Sweet sweet Christmas … in Italy

There are many cakes that Italians love to eat in the period between December 8th, feast of the Immaculate Conception, and January 6th, feast of the Epiphany, and obviously there are local specialties in each region.
Lombardy is the cradle of Panettone that is, together with Pandoro, the Italian Christmas cake par excellence. The traditional Panettone is made with candied fruits, but there are many varieties such as with chocolate or with custard, and it’s still one of the Christmas symbols. But Italians are split into three fractions: those who only like Milans Panettone and those who prefer its colleague from Verona, the Pandoro (soft, vanilla-flavoured, with icing sugar), and last not least, those who try both.
Tuscany has its Panforte for Christmas, typical especially for Siena. It is much less soft then Panettone and Pandoro and prepared with candied orange, lemon, and citron pieces. When Queen Margherita long time ago visited Siena, a drysalter prepared a Panforte, covering it with a layer of vaniglia-flavoured icing sugar instead of black pepper. Senese offered it to the queen as “Panforte Margherita”, and that’s still the name of this exquisite “white” Panforte. Since a few years ago there is also a version containing dried fruit and raisins. During Christmas period, in Ferrara (Emilia-Romagna) and Terni (Umbria) a specialty called Panpepato is prepared. This cake is a combination of various ingredients such as almonds, pine nuts, and hazelnuts, black pepper, nutmeg, and cinnamon, candied citrus fruit pieces, chocolate, and new wine. Walnuts and chocolate are used in many Christmas cakes and can also be combined with pasta. The owner and chef of the restaurant “Il Duca di Orvieto”, specialized in historic recipes, explains a tradition of Orvieto. Strangozzi pasta is combined with walnuts, sugar, chocolate, bread crumbs and cinnamon and then served cold when people return from the Midnight Mass at Christmas Eve.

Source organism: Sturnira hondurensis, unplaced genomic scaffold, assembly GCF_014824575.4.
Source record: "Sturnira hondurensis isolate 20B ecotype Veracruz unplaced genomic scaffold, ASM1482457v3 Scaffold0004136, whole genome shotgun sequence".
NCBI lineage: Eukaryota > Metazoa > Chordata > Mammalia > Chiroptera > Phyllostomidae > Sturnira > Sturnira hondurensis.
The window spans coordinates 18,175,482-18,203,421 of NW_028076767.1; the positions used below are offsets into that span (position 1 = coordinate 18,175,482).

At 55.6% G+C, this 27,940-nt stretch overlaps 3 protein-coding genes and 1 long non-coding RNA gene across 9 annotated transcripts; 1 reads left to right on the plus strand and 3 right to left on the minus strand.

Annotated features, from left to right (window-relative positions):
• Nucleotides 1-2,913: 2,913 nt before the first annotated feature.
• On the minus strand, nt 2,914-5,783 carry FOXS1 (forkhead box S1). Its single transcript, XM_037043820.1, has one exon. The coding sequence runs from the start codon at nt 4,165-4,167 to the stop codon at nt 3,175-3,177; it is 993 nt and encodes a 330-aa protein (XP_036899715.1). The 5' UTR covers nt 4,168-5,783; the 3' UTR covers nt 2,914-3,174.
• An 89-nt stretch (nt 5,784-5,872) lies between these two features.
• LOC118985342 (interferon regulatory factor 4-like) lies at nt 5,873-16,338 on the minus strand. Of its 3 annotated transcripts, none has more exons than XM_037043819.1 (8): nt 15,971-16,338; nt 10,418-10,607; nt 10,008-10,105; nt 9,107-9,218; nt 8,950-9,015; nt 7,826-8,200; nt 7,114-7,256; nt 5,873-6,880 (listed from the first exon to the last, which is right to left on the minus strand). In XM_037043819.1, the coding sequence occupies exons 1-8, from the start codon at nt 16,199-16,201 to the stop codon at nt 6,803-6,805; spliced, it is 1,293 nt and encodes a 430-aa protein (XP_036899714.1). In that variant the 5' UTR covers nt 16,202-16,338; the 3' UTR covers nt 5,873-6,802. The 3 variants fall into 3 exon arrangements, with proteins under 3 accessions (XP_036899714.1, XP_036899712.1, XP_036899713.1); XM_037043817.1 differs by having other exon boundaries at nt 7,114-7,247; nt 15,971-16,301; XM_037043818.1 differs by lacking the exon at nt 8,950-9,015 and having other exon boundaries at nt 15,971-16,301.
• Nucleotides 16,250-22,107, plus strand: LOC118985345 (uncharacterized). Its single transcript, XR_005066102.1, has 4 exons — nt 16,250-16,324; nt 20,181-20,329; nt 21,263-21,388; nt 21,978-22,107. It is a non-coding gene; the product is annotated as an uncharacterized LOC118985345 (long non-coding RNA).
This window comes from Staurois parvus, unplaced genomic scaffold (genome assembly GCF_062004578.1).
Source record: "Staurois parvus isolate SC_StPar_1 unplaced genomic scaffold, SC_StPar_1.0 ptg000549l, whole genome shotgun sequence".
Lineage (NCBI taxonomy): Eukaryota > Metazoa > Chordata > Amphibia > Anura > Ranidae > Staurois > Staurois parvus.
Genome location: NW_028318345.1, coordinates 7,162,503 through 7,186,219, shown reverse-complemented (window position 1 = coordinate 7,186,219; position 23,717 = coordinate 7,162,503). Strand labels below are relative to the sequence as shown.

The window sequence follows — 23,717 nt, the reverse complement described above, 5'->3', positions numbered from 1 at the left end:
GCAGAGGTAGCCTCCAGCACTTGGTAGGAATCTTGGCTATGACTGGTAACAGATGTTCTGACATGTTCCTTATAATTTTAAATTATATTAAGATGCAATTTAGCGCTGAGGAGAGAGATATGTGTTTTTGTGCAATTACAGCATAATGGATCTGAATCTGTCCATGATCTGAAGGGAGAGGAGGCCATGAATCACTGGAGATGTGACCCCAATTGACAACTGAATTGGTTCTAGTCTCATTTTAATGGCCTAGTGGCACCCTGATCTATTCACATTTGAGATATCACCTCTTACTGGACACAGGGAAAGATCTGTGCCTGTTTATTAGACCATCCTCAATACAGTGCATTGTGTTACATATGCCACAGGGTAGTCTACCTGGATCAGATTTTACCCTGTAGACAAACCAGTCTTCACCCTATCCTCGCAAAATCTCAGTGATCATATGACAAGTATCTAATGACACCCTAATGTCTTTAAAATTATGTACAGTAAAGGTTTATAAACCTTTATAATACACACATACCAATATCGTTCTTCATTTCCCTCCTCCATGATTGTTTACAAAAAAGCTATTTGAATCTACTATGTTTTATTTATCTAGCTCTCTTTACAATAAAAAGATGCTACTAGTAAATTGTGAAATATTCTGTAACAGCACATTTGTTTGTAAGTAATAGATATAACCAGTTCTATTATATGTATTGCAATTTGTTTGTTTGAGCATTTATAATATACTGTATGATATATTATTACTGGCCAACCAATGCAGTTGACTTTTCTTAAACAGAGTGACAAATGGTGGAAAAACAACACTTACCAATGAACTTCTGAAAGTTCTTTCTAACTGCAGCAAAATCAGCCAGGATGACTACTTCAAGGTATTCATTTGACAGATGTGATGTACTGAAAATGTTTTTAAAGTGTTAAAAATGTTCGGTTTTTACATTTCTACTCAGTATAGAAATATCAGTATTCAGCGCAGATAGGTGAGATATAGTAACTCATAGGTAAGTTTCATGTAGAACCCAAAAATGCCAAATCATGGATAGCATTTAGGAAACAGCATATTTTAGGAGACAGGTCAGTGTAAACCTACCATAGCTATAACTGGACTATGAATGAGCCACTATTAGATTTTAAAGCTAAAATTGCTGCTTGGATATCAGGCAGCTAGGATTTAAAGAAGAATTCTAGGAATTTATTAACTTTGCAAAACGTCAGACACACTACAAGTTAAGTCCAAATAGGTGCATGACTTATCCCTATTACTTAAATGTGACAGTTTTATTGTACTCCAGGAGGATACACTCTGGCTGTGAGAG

In southern Italy, fried sweets are prepared such as Struffoli in Naples. They are maybe the most famous among the many local varieties and consist of marble-sized deep fried balls of dough covered with honey. They are then decorated with pieces of candied fruit and diavulilli (nonpareil sprinkles). Last not least, you won’t miss Torrone, soft or crunchy, when you are in Italy – in the north, center or south, no difference, Torrone is everywhere!

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